Study Indicates Antidepressant Use Safe for Stress in Breast Cancer


Researchers confirm antidepressants do not cause recurrence in breast cancer patients treated with tamoxifen.

Researchers confirm antidepressants do not cause recurrence in breast cancer patients treated with tamoxifen.

An exhaustive study by Kaiser Permanente has confirmed the safety of antidepressants in breast cancer patients treated with tamoxifen. Published in the Journal of the National Cancer Institute, the study negated previous suggestions of an increased risk of recurrence with concomitant use of tamoxifen and anti-depressants in breast cancer patients.

Tamoxifen is frequently recommended as standard adjuvant treatment in women with breast cancer to reduce their risk of recurrence.

The drug has been shown to reduce cancer recurrence by 50% and breast cancer mortality by over 30% in women with early-stage estrogen-receptor positive disease. However, tamoxifen has side effects that include hot flashes, night sweats, and depression, and when women took antidepressants that included paroxetine, fluoxetine, and bupropion, research suggested they interfered with the mechanism of tamoxifen that prevents recurrence.

With the new study, this belief has been alleviated. The retrospective study evaluated electronic health records of 16,887 breast cancer survivors (stages 0 to 2) diagnosed between 1996 and 2007, who were treated with tamoxifen. With follow-up till the end of 2009, the percentage of days of overlap of tamoxifen and an antidepressant (paroxetine, fluoxetine, other selective serotonin reuptake inhibitors, tricyclics, and other classes) were considered.

“We found no increased risk of recurrence, and this finding holds up regardless of the type of antidepressant used. This includes paroxetine, which had previously been reported to interfere with tamoxifen,” confirmed lead author Reina Haque, PhD, MPH.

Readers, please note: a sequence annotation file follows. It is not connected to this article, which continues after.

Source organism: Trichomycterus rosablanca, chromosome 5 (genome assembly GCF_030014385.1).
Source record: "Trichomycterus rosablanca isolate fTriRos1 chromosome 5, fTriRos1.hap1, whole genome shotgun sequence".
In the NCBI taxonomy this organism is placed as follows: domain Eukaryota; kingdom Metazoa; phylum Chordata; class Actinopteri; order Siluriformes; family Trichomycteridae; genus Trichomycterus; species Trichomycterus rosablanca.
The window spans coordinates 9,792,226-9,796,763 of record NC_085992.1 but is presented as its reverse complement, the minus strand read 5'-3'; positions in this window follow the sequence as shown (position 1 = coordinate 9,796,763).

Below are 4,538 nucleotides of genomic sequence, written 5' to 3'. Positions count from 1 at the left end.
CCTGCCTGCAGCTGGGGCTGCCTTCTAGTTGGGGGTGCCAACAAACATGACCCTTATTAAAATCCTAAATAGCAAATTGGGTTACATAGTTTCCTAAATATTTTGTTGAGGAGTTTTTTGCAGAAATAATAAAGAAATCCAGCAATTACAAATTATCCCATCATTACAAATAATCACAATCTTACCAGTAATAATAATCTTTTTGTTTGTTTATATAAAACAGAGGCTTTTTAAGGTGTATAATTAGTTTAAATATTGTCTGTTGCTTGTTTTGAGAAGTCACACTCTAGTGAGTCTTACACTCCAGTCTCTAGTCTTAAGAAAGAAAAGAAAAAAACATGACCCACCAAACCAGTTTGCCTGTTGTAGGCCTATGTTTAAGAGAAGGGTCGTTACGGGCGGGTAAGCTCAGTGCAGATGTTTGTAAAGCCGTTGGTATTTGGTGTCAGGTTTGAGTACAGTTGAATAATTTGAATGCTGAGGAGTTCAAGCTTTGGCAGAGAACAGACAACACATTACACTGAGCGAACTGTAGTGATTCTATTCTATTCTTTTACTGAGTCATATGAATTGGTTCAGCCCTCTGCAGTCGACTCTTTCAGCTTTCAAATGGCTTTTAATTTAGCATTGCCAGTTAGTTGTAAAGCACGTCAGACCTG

What the study found was while nearly 50% (8099) of the study population used antidepressants, 2946 of them develop subsequent breast cancer during the 14-year follow-up. There was no significant increase in recurrence when paroxetine was administered while patients were on tamoxifen.

The authors reported a decrease in hazard ratio with increase in overlap days between the 2 treatments, although it was not statistically significant.

For 25%, 50%, and 75% increases in percent overlap days between paroxetine and tamoxifen, hazard ratios (HR) were 1.06 (95% confidence interval (CI), 0.98 to 1.14; P = .09), 1.13 (95% CI, 0.98 to 1.30; P = .09), and 1.20 (95% CI, 0.97 to 1.49; P = .09), respectively, in the first year of tamoxifen treatment. HR decreased to 0.94 (95% CI, 0.81 to 1.10; P = .46), 0.89 (95% CI, 0.66 to 1.20; P = .46), and 0.85 (95% CI, 0.54 to 1.32; P = .46) by the fifth year.

Results followed a similar trend for the other antidepressants, the authors write.

“Given that thousands of breast-cancer survivors struggle with depression, sleep disturbance, and other side effects while on tamoxifen, our study should help alleviate any concerns physicians have about prescribing antidepressants to their breast-cancer patients to help improve their quality of life,” Haque said.

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